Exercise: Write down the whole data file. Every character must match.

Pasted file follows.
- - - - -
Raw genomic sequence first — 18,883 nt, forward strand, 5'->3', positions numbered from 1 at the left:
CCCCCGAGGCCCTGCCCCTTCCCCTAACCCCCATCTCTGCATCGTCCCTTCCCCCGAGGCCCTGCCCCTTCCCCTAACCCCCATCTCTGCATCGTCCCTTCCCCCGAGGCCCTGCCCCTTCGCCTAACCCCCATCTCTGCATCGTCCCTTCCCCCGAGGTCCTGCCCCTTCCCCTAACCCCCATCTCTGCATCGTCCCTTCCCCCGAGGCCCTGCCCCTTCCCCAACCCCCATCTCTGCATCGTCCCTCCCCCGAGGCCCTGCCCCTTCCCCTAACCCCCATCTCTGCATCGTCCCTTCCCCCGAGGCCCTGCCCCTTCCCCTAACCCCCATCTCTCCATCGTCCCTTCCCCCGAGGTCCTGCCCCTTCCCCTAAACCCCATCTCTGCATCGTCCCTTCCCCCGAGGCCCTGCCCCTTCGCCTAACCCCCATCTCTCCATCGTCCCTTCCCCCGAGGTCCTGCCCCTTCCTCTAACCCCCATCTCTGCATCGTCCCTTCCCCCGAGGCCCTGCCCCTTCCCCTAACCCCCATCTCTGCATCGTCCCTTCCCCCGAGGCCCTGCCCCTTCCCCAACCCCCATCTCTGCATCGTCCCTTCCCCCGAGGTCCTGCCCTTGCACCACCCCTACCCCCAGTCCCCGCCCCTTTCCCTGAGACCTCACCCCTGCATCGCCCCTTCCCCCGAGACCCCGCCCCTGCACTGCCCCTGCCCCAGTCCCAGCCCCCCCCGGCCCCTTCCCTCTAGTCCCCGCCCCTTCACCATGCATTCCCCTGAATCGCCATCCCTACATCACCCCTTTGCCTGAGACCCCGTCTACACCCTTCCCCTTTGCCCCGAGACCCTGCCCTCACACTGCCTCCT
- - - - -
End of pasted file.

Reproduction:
Raw genomic sequence first — 18,883 nt, forward strand, 5'->3', positions numbered from 1 at the left:
CCCCCGAGGCCCTGCCCCTTCCCCTAACCCCCATCTCTGCATCGTCCCTTCCCCCGAGGCCCTGCCCCTTCCCCTAACCCCCATCTCTGCATCGTCCCTTCCCCCGAGGCCCTGCCCCTTCGCCTAACCCCCATCTCTGCATCGTCCCTTCCCCCGAGGTCCTGCCCCTTCCCCTAACCCCCATCTCTGCATCGTCCCTTCCCCCGAGGCCCTGCCCCTTCCCCAACCCCCATCTCTGCATCGTCCCTCCCCCGAGGCCCTGCCCCTTCCCCTAACCCCCATCTCTGCATCGTCCCTTCCCCCGAGGCCCTGCCCCTTCCCCTAACCCCCATCTCTCCATCGTCCCTTCCCCCGAGGTCCTGCCCCTTCCCCTAAACCCCATCTCTGCATCGTCCCTTCCCCCGAGGCCCTGCCCCTTCGCCTAACCCCCATCTCTCCATCGTCCCTTCCCCCGAGGTCCTGCCCCTTCCTCTAACCCCCATCTCTGCATCGTCCCTTCCCCCGAGGCCCTGCCCCTTCCCCTAACCCCCATCTCTGCATCGTCCCTTCCCCCGAGGCCCTGCCCCTTCCCCAACCCCCATCTCTGCATCGTCCCTTCCCCCGAGGTCCTGCCCTTGCACCACCCCTACCCCCAGTCCCCGCCCCTTTCCCTGAGACCTCACCCCTGCATCGCCCCTTCCCCCGAGACCCCGCCCCTGCACTGCCCCTGCCCCAGTCCCAGCCCCCCCCGGCCCCTTCCCTCTAGTCCCCGCCCCTTCACCATGCATTCCCCTGAATCGCCATCCCTACATCACCCCTTTGCCTGAGACCCCGTCTACACCCTTCCCCTTTGCCCCGAGACCCTGCCCTCACACTGCCTCCT